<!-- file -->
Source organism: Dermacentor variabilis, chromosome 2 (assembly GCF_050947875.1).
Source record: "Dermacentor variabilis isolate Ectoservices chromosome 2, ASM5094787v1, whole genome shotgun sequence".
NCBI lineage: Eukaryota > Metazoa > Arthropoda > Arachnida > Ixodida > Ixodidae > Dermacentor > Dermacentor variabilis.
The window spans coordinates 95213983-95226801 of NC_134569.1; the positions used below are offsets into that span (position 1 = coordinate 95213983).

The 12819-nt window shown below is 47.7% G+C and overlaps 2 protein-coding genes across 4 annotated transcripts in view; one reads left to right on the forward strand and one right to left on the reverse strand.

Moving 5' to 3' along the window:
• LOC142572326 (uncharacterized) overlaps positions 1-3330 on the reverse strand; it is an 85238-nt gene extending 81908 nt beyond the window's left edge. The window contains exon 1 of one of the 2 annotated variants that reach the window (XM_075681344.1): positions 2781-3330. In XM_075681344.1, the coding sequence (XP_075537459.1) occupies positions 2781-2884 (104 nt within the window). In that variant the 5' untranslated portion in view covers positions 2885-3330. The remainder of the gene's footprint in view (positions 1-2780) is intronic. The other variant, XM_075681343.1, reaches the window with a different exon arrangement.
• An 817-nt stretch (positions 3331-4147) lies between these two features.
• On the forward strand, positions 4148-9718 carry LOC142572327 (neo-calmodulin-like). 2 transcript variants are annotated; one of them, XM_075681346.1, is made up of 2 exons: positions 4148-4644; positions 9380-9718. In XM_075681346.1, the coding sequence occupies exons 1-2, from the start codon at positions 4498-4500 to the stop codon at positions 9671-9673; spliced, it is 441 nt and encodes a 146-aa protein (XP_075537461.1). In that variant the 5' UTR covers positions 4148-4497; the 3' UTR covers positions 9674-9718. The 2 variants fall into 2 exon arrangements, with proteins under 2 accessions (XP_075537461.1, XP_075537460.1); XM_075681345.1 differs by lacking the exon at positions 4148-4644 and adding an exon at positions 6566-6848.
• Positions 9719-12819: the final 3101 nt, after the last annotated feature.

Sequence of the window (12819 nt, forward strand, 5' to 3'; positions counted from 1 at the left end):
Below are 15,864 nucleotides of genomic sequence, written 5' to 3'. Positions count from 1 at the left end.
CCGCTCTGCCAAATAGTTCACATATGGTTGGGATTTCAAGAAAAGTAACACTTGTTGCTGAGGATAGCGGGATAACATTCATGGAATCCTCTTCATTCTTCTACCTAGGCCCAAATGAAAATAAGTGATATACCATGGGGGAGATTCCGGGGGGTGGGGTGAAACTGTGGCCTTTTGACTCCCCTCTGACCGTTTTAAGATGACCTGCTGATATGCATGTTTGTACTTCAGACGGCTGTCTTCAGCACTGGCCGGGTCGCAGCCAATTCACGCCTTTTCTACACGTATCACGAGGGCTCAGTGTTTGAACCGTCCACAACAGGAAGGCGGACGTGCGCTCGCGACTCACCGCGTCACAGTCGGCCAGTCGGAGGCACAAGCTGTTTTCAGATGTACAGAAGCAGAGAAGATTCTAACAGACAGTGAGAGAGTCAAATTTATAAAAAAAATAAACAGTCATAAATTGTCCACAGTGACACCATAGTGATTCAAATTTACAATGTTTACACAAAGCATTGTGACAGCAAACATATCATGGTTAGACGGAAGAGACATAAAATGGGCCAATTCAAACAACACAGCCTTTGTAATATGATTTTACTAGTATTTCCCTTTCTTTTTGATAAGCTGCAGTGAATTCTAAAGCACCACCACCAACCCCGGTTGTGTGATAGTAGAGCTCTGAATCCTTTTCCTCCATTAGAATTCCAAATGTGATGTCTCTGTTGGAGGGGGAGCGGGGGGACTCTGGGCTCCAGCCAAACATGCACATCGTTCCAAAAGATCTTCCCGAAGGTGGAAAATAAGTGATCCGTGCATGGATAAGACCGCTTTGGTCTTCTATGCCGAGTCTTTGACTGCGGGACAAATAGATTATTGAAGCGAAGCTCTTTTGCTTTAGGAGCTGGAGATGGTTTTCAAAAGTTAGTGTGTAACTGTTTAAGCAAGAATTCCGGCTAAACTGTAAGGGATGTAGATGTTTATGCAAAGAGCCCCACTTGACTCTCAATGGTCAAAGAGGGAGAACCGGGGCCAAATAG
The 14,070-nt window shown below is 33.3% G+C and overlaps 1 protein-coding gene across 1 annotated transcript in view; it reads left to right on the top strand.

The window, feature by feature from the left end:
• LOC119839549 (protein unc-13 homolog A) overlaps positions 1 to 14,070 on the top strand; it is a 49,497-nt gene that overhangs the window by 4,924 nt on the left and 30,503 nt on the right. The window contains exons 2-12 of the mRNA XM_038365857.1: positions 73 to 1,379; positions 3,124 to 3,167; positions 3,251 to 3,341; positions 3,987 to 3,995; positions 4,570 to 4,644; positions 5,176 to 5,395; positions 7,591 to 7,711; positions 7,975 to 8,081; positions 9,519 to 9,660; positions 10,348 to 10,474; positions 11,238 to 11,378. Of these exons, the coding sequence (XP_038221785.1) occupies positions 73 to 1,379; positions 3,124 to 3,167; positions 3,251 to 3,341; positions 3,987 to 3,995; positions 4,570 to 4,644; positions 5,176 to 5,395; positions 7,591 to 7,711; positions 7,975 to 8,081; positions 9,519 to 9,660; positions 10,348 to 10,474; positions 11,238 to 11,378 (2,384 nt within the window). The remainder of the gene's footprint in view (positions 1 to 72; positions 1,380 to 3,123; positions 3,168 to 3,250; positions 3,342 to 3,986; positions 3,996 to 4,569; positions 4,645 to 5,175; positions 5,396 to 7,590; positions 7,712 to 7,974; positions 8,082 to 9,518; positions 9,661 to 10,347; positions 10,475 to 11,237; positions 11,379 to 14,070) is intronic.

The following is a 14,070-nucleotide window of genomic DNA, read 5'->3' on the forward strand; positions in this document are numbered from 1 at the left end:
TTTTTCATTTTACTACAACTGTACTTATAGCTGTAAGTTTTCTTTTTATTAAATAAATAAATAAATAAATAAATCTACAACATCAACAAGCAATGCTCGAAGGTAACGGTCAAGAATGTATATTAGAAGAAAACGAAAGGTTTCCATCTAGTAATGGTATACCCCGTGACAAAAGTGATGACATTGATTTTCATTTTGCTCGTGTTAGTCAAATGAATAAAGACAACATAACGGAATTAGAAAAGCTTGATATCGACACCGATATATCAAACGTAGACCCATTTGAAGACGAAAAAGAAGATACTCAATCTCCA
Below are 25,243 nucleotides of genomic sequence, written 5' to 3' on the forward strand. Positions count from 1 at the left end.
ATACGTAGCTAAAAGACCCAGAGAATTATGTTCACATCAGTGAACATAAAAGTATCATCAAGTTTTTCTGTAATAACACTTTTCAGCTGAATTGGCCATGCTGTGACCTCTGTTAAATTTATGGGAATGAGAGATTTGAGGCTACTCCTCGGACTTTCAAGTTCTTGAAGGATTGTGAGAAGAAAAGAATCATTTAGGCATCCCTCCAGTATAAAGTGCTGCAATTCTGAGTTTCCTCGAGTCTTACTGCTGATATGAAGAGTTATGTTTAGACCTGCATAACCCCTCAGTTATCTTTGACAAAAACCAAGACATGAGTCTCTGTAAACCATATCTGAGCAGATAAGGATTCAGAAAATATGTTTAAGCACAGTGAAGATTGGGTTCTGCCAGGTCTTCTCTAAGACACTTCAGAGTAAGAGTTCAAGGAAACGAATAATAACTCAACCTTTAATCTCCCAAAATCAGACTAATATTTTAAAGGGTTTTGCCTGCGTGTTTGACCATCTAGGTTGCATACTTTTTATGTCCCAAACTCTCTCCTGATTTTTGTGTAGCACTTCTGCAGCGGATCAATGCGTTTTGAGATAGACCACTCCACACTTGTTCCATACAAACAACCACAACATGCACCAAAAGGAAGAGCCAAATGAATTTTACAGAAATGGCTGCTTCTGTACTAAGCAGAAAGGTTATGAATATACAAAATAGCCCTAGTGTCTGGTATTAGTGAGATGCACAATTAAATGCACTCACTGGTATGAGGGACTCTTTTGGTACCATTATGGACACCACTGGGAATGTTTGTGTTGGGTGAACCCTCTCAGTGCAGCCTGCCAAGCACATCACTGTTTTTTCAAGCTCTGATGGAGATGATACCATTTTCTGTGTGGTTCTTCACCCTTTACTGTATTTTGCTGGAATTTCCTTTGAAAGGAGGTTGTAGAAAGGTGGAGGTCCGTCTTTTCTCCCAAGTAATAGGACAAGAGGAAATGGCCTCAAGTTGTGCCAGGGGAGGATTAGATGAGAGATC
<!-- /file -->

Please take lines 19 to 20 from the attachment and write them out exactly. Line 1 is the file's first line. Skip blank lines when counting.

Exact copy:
Below are 25,243 nucleotides of genomic sequence, written 5' to 3' on the forward strand. Positions count from 1 at the left end.
ATACGTAGCTAAAAGACCCAGAGAATTATGTTCACATCAGTGAACATAAAAGTATCATCAAGTTTTTCTGTAATAACACTTTTCAGCTGAATTGGCCATGCTGTGACCTCTGTTAAATTTATGGGAATGAGAGATTTGAGGCTACTCCTCGGACTTTCAAGTTCTTGAAGGATTGTGAGAAGAAAAGAATCATTTAGGCATCCCTCCAGTATAAAGTGCTGCAATTCTGAGTTTCCTCGAGTCTTACTGCTGATATGAAGAGTTATGTTTAGACCTGCATAACCCCTCAGTTATCTTTGACAAAAACCAAGACATGAGTCTCTGTAAACCATATCTGAGCAGATAAGGATTCAGAAAATATGTTTAAGCACAGTGAAGATTGGGTTCTGCCAGGTCTTCTCTAAGACACTTCAGAGTAAGAGTTCAAGGAAACGAATAATAACTCAACCTTTAATCTCCCAAAATCAGACTAATATTTTAAAGGGTTTTGCCTGCGTGTTTGACCATCTAGGTTGCATACTTTTTATGTCCCAAACTCTCTCCTGATTTTTGTGTAGCACTTCTGCAGCGGATCAATGCGTTTTGAGATAGACCACTCCACACTTGTTCCATACAAACAACCACAACATGCACCAAAAGGAAGAGCCAAATGAATTTTACAGAAATGGCTGCTTCTGTACTAAGCAGAAAGGTTATGAATATACAAAATAGCCCTAGTGTCTGGTATTAGTGAGATGCACAATTAAATGCACTCACTGGTATGAGGGACTCTTTTGGTACCATTATGGACACCACTGGGAATGTTTGTGTTGGGTGAACCCTCTCAGTGCAGCCTGCCAAGCACATCACTGTTTTTTCAAGCTCTGATGGAGATGATACCATTTTCTGTGTGGTTCTTCACCCTTTACTGTATTTTGCTGGAATTTCCTTTGAAAGGAGGTTGTAGAAAGGTGGAGGTCCGTCTTTTCTCCCAAGTAATAGGACAAGAGGAAATGGCCTCAAGTTGTGCCAGGGGAGGATTAGATGAGAGATC